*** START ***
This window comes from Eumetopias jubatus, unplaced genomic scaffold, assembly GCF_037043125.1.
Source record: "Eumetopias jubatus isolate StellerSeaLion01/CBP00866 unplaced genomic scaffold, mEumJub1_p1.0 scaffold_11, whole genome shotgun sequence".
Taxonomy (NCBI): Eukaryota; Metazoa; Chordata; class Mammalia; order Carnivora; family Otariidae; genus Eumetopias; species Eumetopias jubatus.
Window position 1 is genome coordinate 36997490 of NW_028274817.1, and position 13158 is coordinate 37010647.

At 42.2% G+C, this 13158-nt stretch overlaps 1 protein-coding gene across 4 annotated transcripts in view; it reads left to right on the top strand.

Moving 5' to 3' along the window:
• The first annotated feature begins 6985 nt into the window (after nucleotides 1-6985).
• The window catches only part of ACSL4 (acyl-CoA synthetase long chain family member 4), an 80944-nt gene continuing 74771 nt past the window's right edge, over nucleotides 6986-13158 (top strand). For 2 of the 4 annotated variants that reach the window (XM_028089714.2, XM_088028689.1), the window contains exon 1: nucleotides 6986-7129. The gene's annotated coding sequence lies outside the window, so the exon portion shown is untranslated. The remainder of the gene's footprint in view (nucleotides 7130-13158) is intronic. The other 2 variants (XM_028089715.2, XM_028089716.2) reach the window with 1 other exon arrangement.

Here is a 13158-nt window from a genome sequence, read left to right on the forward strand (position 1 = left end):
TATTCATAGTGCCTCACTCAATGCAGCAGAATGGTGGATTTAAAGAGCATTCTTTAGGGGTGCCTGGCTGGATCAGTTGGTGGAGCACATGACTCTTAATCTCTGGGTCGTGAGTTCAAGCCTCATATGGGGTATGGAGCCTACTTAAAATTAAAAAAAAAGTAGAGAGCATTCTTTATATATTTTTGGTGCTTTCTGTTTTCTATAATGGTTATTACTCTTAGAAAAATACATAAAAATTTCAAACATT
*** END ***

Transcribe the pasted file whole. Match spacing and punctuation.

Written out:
This window comes from Eumetopias jubatus, unplaced genomic scaffold, assembly GCF_037043125.1.
Source record: "Eumetopias jubatus isolate StellerSeaLion01/CBP00866 unplaced genomic scaffold, mEumJub1_p1.0 scaffold_11, whole genome shotgun sequence".
Taxonomy (NCBI): Eukaryota; Metazoa; Chordata; class Mammalia; order Carnivora; family Otariidae; genus Eumetopias; species Eumetopias jubatus.
Window position 1 is genome coordinate 36997490 of NW_028274817.1, and position 13158 is coordinate 37010647.

At 42.2% G+C, this 13158-nt stretch overlaps 1 protein-coding gene across 4 annotated transcripts in view; it reads left to right on the top strand.

Moving 5' to 3' along the window:
• The first annotated feature begins 6985 nt into the window (after nucleotides 1-6985).
• The window catches only part of ACSL4 (acyl-CoA synthetase long chain family member 4), an 80944-nt gene continuing 74771 nt past the window's right edge, over nucleotides 6986-13158 (top strand). For 2 of the 4 annotated variants that reach the window (XM_028089714.2, XM_088028689.1), the window contains exon 1: nucleotides 6986-7129. The gene's annotated coding sequence lies outside the window, so the exon portion shown is untranslated. The remainder of the gene's footprint in view (nucleotides 7130-13158) is intronic. The other 2 variants (XM_028089715.2, XM_028089716.2) reach the window with 1 other exon arrangement.

Here is a 13158-nt window from a genome sequence, read left to right on the forward strand (position 1 = left end):
TATTCATAGTGCCTCACTCAATGCAGCAGAATGGTGGATTTAAAGAGCATTCTTTAGGGGTGCCTGGCTGGATCAGTTGGTGGAGCACATGACTCTTAATCTCTGGGTCGTGAGTTCAAGCCTCATATGGGGTATGGAGCCTACTTAAAATTAAAAAAAAAGTAGAGAGCATTCTTTATATATTTTTGGTGCTTTCTGTTTTCTATAATGGTTATTACTCTTAGAAAAATACATAAAAATTTCAAACATT